An excerpt from ...

'PRISONERS AND PARTISANS:
ESCAPE AND EVASION IN WORLD WAR II ITALY.'

by Malcolm Tudor
..............................................................................................................................................................

THE MOST TRAVELLED ESCAPERS

    The officer who obtained the axe for the prison train breakout was Major Hugh Fane-Hervey. He had won the Military Cross fighting the Italians at Sidi Barrani aged 24 and led the 'Other Ranks' company during the escape from Fontanellato.
     The major had also taken the road to Rome. He was accompanied by Flight Lieutenant Garrad-Cole, whom we last encountered in the Apennines in November. One of the priests helping the Allied escape organisation persuaded the caretaker at the Swiss Legation to let the officers use an apartment in a closed off section of the building, which was formerly the British Embassy. The major again used his ingenuity in breaking into the sealed off wine cellar and the two friends celebrated the Christmas of 1943 in some style. They moved later to avoid compromising the diplomatic status of the British Minister, Sir D' Arcy Osborne.
     The two officers stayed in a variety of private billets. Early one morning, at the flat of Renzo and Adrienne Lucidi in Via Scialoia, Major Fane-Hervey was awoken by a German trooper shouting 'Light! Light!' When the soldier demanded to know who he was the Englishman muttered the first thing that came into his head, which was 'Paula.' The German nodded, looked around for a moment or two, and left. The troops were also taken in by another lodger, Lieutenant William Simpson, who told them he was Adrienne's nephew. When the confused Germans returned, the officers had fled.
     After a brief and unsuccessful attempt to cross the lines at Anzio, Flight Lieutenant Garrad-Cole returned to Rome. At six foot four inches tall and blond he stood out in a crowd. One day the airman was followed off a tram and along the street by two uniformed Germans. They demanded to see his identity card, which was forged, and gave him an order. The airman understood only two words, Via Tasso,' the location of the Gestapo headquarters. As they marched along, the officer stuck his leg out and tripped one of the guards. The other released a random shot as Garrad-Cole fled around a corner and into a familiar block. On the top floor was the Lucidi's flat. The fugitive re-emerged some time later, with a change of coat and hat and hand in hand with the family's eleven-year-old son, Maurice, who chattered away to him in Italian. They passed the German soldiers unchallenged.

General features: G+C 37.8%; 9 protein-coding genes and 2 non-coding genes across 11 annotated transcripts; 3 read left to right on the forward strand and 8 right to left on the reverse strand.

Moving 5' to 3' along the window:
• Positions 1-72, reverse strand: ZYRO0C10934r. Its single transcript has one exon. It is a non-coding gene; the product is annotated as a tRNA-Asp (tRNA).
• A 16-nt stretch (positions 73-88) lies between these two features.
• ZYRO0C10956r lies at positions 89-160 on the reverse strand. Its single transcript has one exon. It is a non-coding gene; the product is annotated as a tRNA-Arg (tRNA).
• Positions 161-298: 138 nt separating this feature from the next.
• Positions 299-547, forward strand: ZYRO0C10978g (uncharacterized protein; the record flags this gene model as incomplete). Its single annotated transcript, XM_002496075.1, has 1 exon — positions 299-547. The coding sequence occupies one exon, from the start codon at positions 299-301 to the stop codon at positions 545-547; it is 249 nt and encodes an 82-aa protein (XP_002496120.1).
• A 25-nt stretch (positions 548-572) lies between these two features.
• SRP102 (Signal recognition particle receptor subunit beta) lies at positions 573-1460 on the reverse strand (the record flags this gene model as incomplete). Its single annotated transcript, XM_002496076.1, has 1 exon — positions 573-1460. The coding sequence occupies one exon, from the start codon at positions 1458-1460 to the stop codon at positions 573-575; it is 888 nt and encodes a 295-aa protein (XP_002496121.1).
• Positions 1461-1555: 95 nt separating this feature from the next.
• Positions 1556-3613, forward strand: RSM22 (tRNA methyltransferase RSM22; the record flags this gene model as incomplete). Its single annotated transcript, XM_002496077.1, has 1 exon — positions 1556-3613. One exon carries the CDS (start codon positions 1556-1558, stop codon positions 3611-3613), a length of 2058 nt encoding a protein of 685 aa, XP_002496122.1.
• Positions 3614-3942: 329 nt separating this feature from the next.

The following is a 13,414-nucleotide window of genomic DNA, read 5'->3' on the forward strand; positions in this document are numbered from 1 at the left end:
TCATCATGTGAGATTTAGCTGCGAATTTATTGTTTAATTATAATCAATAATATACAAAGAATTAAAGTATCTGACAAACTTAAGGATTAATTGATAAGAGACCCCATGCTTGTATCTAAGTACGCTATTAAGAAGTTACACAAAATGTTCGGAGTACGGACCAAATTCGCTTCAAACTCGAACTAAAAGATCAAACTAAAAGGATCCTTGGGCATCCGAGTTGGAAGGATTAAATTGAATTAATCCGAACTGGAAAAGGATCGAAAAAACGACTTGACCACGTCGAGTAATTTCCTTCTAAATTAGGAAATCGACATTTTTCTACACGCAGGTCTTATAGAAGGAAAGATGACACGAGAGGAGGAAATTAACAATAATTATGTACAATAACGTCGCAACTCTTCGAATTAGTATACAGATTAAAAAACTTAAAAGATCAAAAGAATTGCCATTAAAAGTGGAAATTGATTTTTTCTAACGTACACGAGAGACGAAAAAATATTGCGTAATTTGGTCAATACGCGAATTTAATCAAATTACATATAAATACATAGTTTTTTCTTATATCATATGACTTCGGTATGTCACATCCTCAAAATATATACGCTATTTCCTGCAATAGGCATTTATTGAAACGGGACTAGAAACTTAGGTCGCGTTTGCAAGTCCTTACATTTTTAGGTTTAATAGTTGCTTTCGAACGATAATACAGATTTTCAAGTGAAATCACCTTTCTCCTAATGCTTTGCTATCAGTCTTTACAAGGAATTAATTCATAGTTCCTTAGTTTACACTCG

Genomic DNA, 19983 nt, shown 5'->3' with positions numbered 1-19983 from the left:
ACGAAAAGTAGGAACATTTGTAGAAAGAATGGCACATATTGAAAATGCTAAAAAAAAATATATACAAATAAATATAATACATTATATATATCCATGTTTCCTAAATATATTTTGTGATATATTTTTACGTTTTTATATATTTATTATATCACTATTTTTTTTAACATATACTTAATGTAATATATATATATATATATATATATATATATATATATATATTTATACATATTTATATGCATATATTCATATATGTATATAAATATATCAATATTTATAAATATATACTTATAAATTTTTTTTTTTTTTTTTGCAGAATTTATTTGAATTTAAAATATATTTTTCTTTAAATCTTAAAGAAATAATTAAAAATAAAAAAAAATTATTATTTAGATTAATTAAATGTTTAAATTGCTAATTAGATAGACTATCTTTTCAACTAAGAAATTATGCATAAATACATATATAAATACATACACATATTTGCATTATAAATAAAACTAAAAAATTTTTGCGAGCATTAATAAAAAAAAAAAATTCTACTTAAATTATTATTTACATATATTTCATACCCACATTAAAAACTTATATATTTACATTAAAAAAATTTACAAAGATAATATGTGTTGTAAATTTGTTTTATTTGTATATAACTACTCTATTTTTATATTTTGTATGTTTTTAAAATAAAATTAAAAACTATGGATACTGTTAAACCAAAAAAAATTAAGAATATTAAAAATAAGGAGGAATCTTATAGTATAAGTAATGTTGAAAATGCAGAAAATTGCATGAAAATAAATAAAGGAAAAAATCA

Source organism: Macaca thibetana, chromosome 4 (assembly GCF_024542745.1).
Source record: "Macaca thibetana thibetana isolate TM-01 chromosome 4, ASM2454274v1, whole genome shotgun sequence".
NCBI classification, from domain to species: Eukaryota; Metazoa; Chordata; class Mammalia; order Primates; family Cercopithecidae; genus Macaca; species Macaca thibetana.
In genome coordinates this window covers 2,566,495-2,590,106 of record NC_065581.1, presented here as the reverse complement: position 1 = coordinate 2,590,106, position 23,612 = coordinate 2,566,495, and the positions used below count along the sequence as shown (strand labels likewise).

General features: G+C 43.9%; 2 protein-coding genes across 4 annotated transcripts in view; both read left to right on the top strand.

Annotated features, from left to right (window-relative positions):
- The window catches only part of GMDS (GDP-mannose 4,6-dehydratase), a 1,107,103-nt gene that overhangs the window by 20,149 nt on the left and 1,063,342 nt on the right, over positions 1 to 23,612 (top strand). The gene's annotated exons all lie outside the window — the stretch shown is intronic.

The commander of the British network in Rome, Major Sam Derry, remarked that this was 'an example of something we had always believed: that if the Germans were told to look for a tall man in a light raincoat and a dark hat, they would never think of stopping a tall man in a dark raincoat and a light hat.'
     Major Fane-Hervey adopted the alias of Count Paolo Fattorini. He regularly attended the Rome Opera House and hired a box next to that of the German Commander. On one occasion the major even obtained the German's autograph on his programme.
     When the capital was freed in June 1944, Hugh Fane-Hervey captured five Germans and handed them over to the Allies. He was awarded a Bar to the Military Cross that he had won in the deserts of North Africa.
    During the previous nine months Rome and the Vatican City had been a magnet for escapers and evaders from all over central and northern Italy. The official British Organisation in Rome for Assisting Allied Escaped Prisoners of War is the topic of the next chapter.

..............................................................................................................................................................

Please close this window to return to the main site